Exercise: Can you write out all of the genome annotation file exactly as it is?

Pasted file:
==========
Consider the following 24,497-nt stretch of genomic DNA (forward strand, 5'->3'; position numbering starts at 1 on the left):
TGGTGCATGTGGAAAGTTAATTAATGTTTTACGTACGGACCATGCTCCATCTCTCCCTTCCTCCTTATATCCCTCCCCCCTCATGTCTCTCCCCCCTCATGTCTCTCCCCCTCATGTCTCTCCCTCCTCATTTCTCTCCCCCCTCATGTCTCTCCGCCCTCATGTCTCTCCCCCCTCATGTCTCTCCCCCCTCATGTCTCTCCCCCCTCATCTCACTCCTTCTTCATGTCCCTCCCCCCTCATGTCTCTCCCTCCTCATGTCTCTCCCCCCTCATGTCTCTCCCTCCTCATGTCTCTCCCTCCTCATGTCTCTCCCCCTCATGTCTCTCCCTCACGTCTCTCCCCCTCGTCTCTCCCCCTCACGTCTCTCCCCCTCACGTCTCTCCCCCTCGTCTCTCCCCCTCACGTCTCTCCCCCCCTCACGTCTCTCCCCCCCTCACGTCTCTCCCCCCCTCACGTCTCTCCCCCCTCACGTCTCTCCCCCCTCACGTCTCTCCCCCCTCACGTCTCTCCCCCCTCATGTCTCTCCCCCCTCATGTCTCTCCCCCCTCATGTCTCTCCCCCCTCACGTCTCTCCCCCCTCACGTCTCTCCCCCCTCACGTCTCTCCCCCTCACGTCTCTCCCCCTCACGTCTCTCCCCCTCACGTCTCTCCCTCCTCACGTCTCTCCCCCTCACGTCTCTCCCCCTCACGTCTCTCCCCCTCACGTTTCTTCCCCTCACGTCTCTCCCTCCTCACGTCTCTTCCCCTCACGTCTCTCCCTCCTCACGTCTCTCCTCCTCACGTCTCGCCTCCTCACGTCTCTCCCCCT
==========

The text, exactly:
Consider the following 24,497-nt stretch of genomic DNA (forward strand, 5'->3'; position numbering starts at 1 on the left):
TGGTGCATGTGGAAAGTTAATTAATGTTTTACGTACGGACCATGCTCCATCTCTCCCTTCCTCCTTATATCCCTCCCCCCTCATGTCTCTCCCCCCTCATGTCTCTCCCCCTCATGTCTCTCCCTCCTCATTTCTCTCCCCCCTCATGTCTCTCCGCCCTCATGTCTCTCCCCCCTCATGTCTCTCCCCCCTCATGTCTCTCCCCCCTCATCTCACTCCTTCTTCATGTCCCTCCCCCCTCATGTCTCTCCCTCCTCATGTCTCTCCCCCCTCATGTCTCTCCCTCCTCATGTCTCTCCCTCCTCATGTCTCTCCCCCTCATGTCTCTCCCTCACGTCTCTCCCCCTCGTCTCTCCCCCTCACGTCTCTCCCCCTCACGTCTCTCCCCCTCGTCTCTCCCCCTCACGTCTCTCCCCCCCTCACGTCTCTCCCCCCCTCACGTCTCTCCCCCCCTCACGTCTCTCCCCCCTCACGTCTCTCCCCCCTCACGTCTCTCCCCCCTCACGTCTCTCCCCCCTCATGTCTCTCCCCCCTCATGTCTCTCCCCCCTCATGTCTCTCCCCCCTCACGTCTCTCCCCCCTCACGTCTCTCCCCCCTCACGTCTCTCCCCCTCACGTCTCTCCCCCTCACGTCTCTCCCCCTCACGTCTCTCCCTCCTCACGTCTCTCCCCCTCACGTCTCTCCCCCTCACGTCTCTCCCCCTCACGTTTCTTCCCCTCACGTCTCTCCCTCCTCACGTCTCTTCCCCTCACGTCTCTCCCTCCTCACGTCTCTCCTCCTCACGTCTCGCCTCCTCACGTCTCTCCCCCT